★~♥~♥~★~ El Morno! ♥~★~★~♥
May 1st, 2014
★~ Today’s Quote: Rabbit Rabbit!
★~ May Day:
The lusty month of May! May Day has been a traditional holiday celebration since ancient times. On this day, spring festivals and Maypoles are common. The Maypole is a tall pole that is covered with streamers, flowers and other decorations of spring. People grab hold of a streamer and dance around the pole to ward off ol’ man Winter for good. Since the 1880s, May Day has been celebrated in some countries, particularly socialist nations, as a labor holiday. In Hawaii, May Day is Lei Day.
The sprouts are surer of themselves, the fragrant smell of fresh mowed grass sporadically wafts through the air, and we have the desire to move outside into the sunlight and warmth at every opportunity, perhaps even sitting on a sun-warmed front step and watching the world pass by for a few minutes. Beltane is an old Celtic fire festival, celebrating life, fertility, and growth. To learn more about Beltane click here
★~Mother Goose Day:
From century to century—from generation to generation—from season to season—from day to day—Mother Goose has been an important part of the lives of children. We remember her today with our favorite rhymes.
★~ Chocolate Parfait Day:
Parfait is a French word meaning “perfect” that began to reference a layered, frozen dessert back in the 1890s. American parfait desserts are normally made by layering cream, ice cream, flavored Jello, yogurt, puddings, or other similar ingredients. Fresh fruit, whipped toppings, syrups and fruit liqueurs can also be incorporated into any basic recipe. Normally, a parfait is created in a tall clear glass, making all the layers visible. There are even special parfait glasses used for the ice-cream sundae versions. Click here for a 10 minute Chocolate Parfait recipe or how about a Chocolate, Strawberry & Cookie Parfait.
★~ Today in History:
♥~ 1885 – The first skyscraper in America was under construction. No, it wasn’t in New York. The ten-story (138 feet [42 m]) Home Insurance Building was located on the corner of LaSalle and Adams in Chicago, IL.
♥~ 1955 – Jockey Willie Shoemaker rode the legendary Swaps to a win in the Kentucky Derby in Louisville. The Run for the Roses was worth $108,400. (Swap’s colt, Chateaugay, would win the 1963 Derby with the exact same time as his daddy’s: 2 minutes, 1-4/5 seconds.) This was Shoemaker’s first Derby win. He would win again in 1959 aboard Tommy Lee and in 1965 on Lucky Debonair.
♥~ Law Day: In 1957 Dwight D. Eisenhower declared May 1 to be Law Day, U.S.A. Law Day was originally the idea of Charles S. Rhyne, Eisenhower’s legal counsel for a time, who was serving in 1957-1958 as the president of the American Bar Association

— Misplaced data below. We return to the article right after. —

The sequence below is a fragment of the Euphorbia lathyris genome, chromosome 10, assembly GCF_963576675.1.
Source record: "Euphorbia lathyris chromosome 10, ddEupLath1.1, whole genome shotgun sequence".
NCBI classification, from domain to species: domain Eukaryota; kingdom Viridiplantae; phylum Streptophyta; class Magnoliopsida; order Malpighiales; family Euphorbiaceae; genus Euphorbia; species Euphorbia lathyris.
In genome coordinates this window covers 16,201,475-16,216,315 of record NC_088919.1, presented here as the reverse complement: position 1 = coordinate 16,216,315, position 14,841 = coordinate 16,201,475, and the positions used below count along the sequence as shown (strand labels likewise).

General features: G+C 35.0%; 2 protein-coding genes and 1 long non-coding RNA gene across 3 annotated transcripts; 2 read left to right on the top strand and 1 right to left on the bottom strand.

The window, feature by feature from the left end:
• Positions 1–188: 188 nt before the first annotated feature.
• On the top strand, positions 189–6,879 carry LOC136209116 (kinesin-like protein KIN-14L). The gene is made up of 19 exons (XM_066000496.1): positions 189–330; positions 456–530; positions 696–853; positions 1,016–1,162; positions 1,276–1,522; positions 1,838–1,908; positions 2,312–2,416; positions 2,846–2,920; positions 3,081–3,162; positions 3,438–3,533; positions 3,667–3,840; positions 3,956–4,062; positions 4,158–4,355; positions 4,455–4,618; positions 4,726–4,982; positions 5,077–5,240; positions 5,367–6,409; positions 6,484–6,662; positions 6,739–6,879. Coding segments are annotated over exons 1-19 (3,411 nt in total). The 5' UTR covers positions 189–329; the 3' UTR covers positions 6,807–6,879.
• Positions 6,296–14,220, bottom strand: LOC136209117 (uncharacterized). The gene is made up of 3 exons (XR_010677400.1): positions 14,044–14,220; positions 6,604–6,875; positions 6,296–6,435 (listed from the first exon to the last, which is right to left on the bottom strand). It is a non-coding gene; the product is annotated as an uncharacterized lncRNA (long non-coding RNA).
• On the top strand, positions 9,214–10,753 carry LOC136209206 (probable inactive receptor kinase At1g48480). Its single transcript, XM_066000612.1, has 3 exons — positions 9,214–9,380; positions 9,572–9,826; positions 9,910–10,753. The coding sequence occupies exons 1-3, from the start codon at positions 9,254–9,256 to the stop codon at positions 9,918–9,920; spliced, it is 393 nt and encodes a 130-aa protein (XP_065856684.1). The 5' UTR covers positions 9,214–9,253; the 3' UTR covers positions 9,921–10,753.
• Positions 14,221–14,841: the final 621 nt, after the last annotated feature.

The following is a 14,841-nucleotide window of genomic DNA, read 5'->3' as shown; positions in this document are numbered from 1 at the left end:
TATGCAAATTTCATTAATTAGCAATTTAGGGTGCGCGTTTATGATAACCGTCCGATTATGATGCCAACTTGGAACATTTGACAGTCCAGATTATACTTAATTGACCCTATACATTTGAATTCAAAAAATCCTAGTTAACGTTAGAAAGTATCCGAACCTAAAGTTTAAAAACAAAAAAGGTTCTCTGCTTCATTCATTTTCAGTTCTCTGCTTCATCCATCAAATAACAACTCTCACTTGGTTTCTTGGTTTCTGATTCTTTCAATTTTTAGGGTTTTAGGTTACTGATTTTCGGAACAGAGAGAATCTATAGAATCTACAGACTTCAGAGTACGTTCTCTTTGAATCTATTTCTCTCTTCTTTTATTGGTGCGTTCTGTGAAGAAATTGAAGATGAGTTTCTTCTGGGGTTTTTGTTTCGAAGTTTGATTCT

♥~ 1967 – Elvis Presley got hitched to a girl he had dated since his army days in West Germany. Elvis and Priscilla Beaulieu married in Las Vegas, NV. The wedding cake, incidentally, cost $3,500. The marriage lasted until 1973
♥~ 1979 – Elton John became the first pop star to perform in Israel. In three weeks time he also became the first Western solo pop performer to tour Russia.
♥~ 1991 – As a Texas Ranger against Toronto, Nolan Ryan pitched his seventh career no-hitter.
♥~ 1939 – Judy Collins singer: Both Sides Now, Amazing Grace, Send In the Clowns
♥~ 1983 – Jennifer Ellison actress: Brookside, The Godfather, The Commander: Abduction, The Phantom of the Opera
★~ Good to Know:
Mary Had a Little Lamb was inspired by a little girl named Mary Sawyer who”¦ yes, you guessed it ““ owned a pet lamb. Her mischievous brother, suggested that she take the lamb to school with her one day. How the poem came about (it was a poem before it became a song and a nursery rhyme) is debated. As an adult, Mary recalled that a young man was visiting the classroom that day with his uncle, the Reverend Lemuel Capen. He witnessed the entire Lamb Incident and thought it was so funny that he wrote Mary a little poem and gave it to her the next day. The first time it was published, though, it was credited to Sarah Josepha Hale. Some people think the first half of the poem was written as Mary Sawyer suggested, and Sarah Hale added the rest when she published Poems for our Children in 1830.
Jack and Jill: The best interpretation seems to be the one that says Jack and “Gill” are units of measurement. King Charles I tried to change the taxes on liquid measures so that people would receive less but be taxed the same. A “Jack” was a half pint and a “Gill” was a quarter pint. Another interpretation suggests that Jack and Jill actually represent the beheadings of Louis XVI and Marie Antoinette, which makes sense ““ “Jack fell down and broke his crown and Jill came tumbling after,” until you recite the second verse to the rhyme. Louis XVI definitely did not get up and trot home “as fast as he could caper; and went to bed to mend his head with vinegar and brown paper.”
Jack Be Nimble: When the rhyme popped up somewhere around 1815, jumping candlesticks was something of a superstition. If you could hop over it without putting the flame out, you were guaranteed to have good luck.
Three Blind Mice: One theory says this awful little ditty is based on the horrific deeds of Bloody Mary, AKA Queen Mary I of England. In her efforts to restore England to Catholicism, she had hundreds of people burned at the stake and otherwise tortured and maimed. This included two bishops and an archbishop, later referred to as the Oxford Martyrs. The men that might have been the inspiration behind this rhyme.
I thought this was amusing—In Toronto, Canada you must not Hop on Pop! Someone Asked The Toronto Public Library To Remove ‘Hop On Pop’ Because It Promotes Violence Against Dads .
Wishing everyone a most Marvelous May Day! Why not buy yourself some flowers?